Eugene Jarecki’s new documentary works so perfectly as a companion piece to Why We Fight (2005) that he easily could have called it Why We Jail. A devastating dispatch from the front lines of America’s war on drugs, the film tracks the rise of the prison-industrial complex as masterfully as his previous work took on its older military-industrial cousin.
The common thread? A government which systematically misleads the public (WMD, anyone?) for the financial benefit of private interests. There’s big money, the filmmaker has observed, in sending the country’s lower class off to war just as there are enormous profits to be made by sending the poor and powerless to prison. The end result of the war examined here is in many ways the same. What’s changed is the propaganda.
Jarecki takes us back to the opening salvo, Richard Nixon’s 1971 pronouncement that “America’s public enemy number one is drug abuse” and moves forward in time from there noting the way Democrats and Republicans alike have been saying pretty much the same thing ever since. In the more than 40 years since then, we’re informed, the war on drugs has cost a trillion dollars and countless lives but yielded absurdly little in the way of societal good. Drug use is undiminished. Drug quality has improved. So the question is: Why does the government continue to wage it?
The writer-director enlists a variety of experts – academics, doctors, law enforcement officers, judges and politicians – to suggest an answer and intercuts their interviews with illuminating archival footage. Among the most compelling talking heads is David Simon, who worked as a crime reporter for the Baltimore Sun before creating such TV dramas as The Wire.
Simon calls the United States the “jailingest” nation on the planet while pointing out that we account for 25% of the world’s prison population even though we’re home to just 5% of its people. Mass incarceration, the film reveals, has become a self-sustaining, highly lucrative industry and America’s drug laws have come to function largely as a means of fueling it and controlling the lower class. Two of the picture’s most harrowing statistics: 56% of those in jail for drug crimes are African Americans. Half a million of this country’s incarcerated are behind bars for nonviolent drug crimes.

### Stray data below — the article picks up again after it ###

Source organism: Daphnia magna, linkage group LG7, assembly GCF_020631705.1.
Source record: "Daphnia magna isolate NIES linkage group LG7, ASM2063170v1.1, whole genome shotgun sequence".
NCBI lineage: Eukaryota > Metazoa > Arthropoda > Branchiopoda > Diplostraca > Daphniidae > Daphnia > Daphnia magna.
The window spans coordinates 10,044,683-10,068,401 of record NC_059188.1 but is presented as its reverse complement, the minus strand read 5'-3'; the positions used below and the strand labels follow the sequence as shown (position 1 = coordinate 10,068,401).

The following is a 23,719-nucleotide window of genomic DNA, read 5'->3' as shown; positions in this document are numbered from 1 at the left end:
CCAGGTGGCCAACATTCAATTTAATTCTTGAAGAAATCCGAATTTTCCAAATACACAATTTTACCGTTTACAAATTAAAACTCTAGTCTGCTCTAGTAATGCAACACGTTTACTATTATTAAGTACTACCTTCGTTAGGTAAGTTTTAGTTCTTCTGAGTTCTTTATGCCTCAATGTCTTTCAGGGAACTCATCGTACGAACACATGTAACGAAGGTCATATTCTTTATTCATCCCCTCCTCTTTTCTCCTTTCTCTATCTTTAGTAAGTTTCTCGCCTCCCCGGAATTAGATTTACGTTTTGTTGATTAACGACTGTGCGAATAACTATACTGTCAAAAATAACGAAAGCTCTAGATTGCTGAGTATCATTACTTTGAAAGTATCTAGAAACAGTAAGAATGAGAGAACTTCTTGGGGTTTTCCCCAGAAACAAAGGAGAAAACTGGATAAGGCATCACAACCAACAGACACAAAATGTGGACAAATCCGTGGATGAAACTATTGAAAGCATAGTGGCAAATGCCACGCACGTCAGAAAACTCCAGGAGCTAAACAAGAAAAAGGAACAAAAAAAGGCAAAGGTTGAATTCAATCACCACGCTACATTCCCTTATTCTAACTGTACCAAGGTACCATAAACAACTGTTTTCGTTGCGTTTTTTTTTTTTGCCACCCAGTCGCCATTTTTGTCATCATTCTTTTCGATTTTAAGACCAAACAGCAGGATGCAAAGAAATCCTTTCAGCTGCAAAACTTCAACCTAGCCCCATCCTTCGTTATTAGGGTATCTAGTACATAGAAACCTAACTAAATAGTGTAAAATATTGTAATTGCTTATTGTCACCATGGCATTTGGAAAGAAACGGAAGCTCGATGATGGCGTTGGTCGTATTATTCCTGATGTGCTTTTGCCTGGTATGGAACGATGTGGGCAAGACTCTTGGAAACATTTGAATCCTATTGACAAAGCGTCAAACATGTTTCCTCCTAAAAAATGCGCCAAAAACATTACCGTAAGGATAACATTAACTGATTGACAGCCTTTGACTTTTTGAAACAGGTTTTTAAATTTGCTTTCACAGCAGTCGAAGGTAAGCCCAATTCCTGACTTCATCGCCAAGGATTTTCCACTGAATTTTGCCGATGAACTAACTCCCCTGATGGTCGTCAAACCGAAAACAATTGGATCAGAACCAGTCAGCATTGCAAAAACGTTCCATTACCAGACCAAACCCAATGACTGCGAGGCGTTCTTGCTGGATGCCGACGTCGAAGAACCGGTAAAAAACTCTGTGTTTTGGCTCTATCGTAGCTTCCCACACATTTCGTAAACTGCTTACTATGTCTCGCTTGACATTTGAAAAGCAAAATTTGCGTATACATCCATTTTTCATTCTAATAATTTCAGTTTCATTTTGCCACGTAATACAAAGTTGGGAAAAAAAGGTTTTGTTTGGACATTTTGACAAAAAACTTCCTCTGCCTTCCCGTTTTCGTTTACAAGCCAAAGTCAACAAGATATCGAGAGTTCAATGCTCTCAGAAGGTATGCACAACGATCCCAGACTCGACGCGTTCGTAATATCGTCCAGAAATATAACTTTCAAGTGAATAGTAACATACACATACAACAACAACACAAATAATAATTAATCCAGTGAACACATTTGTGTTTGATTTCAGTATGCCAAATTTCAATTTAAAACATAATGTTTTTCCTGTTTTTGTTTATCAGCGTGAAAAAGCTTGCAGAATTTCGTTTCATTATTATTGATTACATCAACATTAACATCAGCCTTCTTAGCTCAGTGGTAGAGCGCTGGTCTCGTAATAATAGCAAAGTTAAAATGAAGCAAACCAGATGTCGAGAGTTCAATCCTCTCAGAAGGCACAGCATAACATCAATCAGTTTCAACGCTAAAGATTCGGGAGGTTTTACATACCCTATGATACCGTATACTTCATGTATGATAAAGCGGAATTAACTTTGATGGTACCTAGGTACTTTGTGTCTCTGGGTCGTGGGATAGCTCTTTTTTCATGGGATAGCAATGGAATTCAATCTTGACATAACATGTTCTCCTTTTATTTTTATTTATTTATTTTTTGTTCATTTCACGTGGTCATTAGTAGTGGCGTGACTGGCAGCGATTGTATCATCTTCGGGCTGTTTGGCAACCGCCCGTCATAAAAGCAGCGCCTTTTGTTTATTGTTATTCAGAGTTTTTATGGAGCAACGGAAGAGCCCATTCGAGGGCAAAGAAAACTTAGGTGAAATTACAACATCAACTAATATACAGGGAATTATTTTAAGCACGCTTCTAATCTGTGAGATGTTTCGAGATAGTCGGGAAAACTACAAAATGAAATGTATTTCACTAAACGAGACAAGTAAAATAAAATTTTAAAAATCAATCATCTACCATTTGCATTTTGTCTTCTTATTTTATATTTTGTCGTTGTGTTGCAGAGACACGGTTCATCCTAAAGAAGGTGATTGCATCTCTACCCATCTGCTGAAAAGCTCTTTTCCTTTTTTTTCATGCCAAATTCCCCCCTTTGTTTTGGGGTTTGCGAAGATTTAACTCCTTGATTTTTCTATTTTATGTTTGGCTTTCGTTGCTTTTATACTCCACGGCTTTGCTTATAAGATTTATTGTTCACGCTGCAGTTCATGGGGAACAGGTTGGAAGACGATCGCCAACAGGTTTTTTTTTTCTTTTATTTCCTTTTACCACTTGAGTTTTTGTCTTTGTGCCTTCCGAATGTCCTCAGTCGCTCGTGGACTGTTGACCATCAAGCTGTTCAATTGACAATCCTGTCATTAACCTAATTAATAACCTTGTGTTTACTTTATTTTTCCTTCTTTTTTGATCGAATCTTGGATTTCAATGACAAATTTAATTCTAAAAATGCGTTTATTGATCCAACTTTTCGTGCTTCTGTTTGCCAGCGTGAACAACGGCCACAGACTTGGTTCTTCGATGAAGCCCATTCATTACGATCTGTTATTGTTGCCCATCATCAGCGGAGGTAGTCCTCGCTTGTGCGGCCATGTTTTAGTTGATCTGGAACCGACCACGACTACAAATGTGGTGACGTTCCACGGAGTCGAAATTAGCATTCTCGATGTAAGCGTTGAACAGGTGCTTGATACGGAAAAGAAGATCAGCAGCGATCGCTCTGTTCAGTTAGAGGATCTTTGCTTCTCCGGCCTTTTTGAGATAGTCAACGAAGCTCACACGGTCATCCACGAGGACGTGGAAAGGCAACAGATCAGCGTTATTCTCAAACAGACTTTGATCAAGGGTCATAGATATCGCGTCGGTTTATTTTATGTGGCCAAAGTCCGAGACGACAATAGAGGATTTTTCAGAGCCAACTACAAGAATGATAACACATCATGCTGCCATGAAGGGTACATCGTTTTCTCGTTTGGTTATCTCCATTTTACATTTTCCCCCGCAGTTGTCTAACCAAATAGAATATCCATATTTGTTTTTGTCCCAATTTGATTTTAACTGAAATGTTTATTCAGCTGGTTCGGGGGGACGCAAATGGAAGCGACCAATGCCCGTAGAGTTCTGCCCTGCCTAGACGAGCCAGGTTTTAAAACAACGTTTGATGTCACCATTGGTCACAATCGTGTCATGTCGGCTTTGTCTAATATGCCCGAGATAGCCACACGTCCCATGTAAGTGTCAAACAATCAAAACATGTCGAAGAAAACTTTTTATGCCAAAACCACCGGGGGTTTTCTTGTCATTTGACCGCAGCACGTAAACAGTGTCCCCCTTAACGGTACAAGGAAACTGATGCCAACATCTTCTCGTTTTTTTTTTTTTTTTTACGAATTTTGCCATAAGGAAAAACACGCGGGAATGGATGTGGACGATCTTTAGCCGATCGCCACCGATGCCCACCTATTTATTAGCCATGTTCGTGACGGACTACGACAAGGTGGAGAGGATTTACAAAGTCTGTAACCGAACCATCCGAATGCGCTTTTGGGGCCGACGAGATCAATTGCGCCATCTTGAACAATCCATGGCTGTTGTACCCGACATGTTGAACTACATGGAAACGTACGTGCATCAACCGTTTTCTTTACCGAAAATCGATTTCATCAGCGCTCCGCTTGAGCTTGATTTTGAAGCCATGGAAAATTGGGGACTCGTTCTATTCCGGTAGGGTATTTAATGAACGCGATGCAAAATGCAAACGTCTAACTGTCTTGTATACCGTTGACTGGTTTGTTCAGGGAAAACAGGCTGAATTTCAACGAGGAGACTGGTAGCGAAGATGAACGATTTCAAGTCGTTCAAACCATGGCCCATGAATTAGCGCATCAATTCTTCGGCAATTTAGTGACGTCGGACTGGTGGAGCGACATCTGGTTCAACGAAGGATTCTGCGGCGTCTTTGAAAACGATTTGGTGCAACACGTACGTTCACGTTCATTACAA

The picture features interviews with several such individuals and, in the process, drives home the draconian nature of America’s drug laws in general and the more recently implemented system of mandatory minimum sentences in particular. Aside from helping to make the operation of private penitentiaries immensely profitable, the filmmaker suggests, it’s difficult to see what good they could possibly be purported to do.
Jarecki employs a clever technique: Again and again, he introduces a film subject and keeps him on camera just long enough to register as a type-a gruff prison guard, a no-nonsense judge, etc. Then he comes back to them farther along in the film and reveals them to possess anti-drug policy stances we never would have guessed they held. In one of the picture’s most affecting passages, a judge bemoans his obligation to give a young nonviolent black offender forty years. He attempts to override the system and recommends a more humane sentence but the system overrides him.
The most startling use of this technique involves the man who declared the war in the first place. Nixon’s the last person many would suspect of having nuanced, compassionate views on the subject but Jarecki doubles back to remind the viewer that, unlike the present approach, two-thirds of his administration’s drug fighting budget was dedicated to treatment.
Now there’s a quaint idea: helping people rather than simply warehousing them.